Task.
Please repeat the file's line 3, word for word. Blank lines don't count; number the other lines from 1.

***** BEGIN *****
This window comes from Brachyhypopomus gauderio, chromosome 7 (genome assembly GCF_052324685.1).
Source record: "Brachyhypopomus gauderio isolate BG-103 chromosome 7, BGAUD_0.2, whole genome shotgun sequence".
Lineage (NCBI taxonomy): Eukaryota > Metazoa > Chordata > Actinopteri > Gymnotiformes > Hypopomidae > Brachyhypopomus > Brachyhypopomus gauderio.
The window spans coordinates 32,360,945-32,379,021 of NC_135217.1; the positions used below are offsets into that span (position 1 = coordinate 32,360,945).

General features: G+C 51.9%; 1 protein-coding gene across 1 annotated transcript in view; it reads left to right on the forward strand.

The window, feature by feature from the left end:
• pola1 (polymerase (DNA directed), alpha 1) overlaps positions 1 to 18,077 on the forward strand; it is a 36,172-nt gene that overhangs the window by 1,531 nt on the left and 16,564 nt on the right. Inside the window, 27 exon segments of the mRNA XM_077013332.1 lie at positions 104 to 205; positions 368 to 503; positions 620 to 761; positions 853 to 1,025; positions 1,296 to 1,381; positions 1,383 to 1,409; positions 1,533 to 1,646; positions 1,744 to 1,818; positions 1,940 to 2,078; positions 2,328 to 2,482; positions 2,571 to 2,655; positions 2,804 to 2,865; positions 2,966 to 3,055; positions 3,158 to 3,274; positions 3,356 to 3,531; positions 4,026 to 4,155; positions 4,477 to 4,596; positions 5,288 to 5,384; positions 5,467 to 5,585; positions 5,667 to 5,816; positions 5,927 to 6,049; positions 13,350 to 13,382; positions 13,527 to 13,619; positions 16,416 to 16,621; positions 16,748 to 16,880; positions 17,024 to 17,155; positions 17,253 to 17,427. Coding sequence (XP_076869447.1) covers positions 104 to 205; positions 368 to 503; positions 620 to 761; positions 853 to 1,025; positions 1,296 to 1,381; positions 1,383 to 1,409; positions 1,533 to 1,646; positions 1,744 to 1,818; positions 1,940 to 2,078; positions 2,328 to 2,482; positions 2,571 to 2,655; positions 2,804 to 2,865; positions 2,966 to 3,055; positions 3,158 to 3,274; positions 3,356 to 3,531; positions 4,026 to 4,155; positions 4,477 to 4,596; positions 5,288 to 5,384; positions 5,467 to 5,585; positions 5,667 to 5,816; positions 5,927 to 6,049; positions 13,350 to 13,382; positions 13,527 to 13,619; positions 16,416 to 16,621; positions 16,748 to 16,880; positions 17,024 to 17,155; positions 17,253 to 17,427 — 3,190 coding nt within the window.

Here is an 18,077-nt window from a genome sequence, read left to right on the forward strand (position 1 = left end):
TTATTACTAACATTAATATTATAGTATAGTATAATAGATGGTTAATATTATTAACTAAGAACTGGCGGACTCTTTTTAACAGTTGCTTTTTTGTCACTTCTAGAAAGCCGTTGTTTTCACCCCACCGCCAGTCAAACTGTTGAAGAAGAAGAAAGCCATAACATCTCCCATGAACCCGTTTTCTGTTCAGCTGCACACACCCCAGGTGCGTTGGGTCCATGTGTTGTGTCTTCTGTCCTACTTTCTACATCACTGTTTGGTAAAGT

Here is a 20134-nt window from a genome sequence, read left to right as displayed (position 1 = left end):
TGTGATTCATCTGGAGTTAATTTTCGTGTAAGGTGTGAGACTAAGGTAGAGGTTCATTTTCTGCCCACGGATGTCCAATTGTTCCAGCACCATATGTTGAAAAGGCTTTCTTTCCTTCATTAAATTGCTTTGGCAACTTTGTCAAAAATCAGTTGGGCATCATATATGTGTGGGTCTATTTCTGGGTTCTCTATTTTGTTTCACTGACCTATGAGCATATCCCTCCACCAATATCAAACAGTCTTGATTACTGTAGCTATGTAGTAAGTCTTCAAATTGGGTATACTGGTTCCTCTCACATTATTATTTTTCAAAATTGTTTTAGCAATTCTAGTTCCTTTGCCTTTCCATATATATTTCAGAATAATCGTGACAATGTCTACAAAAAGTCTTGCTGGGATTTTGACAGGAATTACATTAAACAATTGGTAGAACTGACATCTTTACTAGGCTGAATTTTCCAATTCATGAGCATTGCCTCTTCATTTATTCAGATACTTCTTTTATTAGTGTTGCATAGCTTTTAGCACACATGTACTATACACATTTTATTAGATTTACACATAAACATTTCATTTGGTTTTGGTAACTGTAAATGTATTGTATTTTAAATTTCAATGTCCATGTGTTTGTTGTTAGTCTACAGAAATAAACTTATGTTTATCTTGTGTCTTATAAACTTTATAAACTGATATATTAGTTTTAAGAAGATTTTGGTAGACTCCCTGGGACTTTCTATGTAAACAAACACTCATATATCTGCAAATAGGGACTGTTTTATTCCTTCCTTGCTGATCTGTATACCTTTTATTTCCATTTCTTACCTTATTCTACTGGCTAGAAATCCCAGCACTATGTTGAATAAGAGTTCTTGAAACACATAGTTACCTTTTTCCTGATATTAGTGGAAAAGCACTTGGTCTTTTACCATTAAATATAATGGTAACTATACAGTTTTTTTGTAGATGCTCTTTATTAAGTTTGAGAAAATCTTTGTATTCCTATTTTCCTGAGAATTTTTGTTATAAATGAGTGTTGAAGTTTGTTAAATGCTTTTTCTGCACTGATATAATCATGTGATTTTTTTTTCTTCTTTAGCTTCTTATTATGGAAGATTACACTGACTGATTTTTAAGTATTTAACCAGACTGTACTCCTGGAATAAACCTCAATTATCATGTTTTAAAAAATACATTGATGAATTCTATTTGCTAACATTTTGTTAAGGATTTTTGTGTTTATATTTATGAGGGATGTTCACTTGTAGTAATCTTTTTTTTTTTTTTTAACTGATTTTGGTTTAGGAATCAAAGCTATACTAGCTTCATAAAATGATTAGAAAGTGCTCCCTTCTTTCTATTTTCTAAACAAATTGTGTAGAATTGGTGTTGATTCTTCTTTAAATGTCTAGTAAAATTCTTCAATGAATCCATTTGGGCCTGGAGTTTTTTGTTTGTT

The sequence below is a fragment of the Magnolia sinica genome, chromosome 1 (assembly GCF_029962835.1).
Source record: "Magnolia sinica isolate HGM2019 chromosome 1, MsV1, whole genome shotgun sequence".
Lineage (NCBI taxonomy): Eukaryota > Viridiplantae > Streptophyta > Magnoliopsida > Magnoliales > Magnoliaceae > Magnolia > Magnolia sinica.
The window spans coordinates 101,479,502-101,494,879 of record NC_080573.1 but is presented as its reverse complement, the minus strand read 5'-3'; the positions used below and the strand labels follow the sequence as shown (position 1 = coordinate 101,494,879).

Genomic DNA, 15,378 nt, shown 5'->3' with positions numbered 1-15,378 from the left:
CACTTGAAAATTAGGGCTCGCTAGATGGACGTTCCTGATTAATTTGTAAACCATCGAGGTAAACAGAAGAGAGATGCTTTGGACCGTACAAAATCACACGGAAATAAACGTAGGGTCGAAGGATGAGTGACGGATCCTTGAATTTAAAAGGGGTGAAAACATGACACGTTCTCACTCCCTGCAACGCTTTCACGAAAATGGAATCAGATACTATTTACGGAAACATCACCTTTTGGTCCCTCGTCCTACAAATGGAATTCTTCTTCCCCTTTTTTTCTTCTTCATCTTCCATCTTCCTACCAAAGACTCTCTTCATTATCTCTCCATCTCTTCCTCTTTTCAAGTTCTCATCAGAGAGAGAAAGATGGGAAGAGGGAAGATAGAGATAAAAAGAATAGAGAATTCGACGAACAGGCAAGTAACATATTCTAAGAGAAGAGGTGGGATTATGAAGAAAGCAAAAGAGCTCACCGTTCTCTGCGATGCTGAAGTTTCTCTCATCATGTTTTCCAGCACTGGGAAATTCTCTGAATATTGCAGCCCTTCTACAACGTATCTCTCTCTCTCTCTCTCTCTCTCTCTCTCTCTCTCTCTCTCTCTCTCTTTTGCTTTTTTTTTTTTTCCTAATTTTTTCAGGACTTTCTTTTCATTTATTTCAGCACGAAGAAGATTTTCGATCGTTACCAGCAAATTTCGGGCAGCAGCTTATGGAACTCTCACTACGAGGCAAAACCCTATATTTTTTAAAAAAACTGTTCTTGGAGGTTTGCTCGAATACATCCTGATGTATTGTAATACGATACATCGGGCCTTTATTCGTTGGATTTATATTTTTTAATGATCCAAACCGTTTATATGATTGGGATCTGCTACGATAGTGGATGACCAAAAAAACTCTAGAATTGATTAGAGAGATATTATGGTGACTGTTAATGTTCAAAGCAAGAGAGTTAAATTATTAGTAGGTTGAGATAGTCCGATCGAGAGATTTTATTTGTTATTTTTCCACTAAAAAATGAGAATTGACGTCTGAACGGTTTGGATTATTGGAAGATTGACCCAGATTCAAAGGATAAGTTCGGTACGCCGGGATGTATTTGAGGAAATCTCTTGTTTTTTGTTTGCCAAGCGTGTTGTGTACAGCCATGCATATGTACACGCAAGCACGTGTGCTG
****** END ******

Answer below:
Lineage (NCBI taxonomy): Eukaryota > Metazoa > Chordata > Actinopteri > Gymnotiformes > Hypopomidae > Brachyhypopomus > Brachyhypopomus gauderio.